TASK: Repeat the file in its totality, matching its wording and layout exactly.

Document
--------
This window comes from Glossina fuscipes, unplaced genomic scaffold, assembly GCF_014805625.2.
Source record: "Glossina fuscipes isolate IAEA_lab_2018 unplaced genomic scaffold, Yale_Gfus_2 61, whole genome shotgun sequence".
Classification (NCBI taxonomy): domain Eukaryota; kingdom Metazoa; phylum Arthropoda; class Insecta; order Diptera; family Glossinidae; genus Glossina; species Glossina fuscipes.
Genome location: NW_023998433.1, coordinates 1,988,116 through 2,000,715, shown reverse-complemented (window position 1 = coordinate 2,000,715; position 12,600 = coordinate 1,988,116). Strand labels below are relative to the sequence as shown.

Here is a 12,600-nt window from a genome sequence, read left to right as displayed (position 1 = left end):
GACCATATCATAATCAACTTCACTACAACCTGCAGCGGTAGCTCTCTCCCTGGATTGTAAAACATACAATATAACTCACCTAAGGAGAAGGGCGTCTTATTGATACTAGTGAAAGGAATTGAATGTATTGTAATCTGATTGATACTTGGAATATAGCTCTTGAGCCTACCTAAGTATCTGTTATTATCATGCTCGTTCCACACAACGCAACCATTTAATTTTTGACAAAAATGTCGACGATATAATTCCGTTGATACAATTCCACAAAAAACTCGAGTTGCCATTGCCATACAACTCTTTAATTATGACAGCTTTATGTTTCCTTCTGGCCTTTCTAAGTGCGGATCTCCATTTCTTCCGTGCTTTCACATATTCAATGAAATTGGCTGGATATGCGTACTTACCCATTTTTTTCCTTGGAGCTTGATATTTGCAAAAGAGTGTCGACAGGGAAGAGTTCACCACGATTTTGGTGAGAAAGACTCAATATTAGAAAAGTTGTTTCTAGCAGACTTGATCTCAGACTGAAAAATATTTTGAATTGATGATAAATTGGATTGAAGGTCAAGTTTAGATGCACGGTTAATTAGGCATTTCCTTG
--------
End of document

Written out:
This window comes from Glossina fuscipes, unplaced genomic scaffold, assembly GCF_014805625.2.
Source record: "Glossina fuscipes isolate IAEA_lab_2018 unplaced genomic scaffold, Yale_Gfus_2 61, whole genome shotgun sequence".
Classification (NCBI taxonomy): domain Eukaryota; kingdom Metazoa; phylum Arthropoda; class Insecta; order Diptera; family Glossinidae; genus Glossina; species Glossina fuscipes.
Genome location: NW_023998433.1, coordinates 1,988,116 through 2,000,715, shown reverse-complemented (window position 1 = coordinate 2,000,715; position 12,600 = coordinate 1,988,116). Strand labels below are relative to the sequence as shown.

Here is a 12,600-nt window from a genome sequence, read left to right as displayed (position 1 = left end):
GACCATATCATAATCAACTTCACTACAACCTGCAGCGGTAGCTCTCTCCCTGGATTGTAAAACATACAATATAACTCACCTAAGGAGAAGGGCGTCTTATTGATACTAGTGAAAGGAATTGAATGTATTGTAATCTGATTGATACTTGGAATATAGCTCTTGAGCCTACCTAAGTATCTGTTATTATCATGCTCGTTCCACACAACGCAACCATTTAATTTTTGACAAAAATGTCGACGATATAATTCCGTTGATACAATTCCACAAAAAACTCGAGTTGCCATTGCCATACAACTCTTTAATTATGACAGCTTTATGTTTCCTTCTGGCCTTTCTAAGTGCGGATCTCCATTTCTTCCGTGCTTTCACATATTCAATGAAATTGGCTGGATATGCGTACTTACCCATTTTTTTCCTTGGAGCTTGATATTTGCAAAAGAGTGTCGACAGGGAAGAGTTCACCACGATTTTGGTGAGAAAGACTCAATATTAGAAAAGTTGTTTCTAGCAGACTTGATCTCAGACTGAAAAATATTTTGAATTGATGATAAATTGGATTGAAGGTCAAGTTTAGATGCACGGTTAATTAGGCATTTCCTTG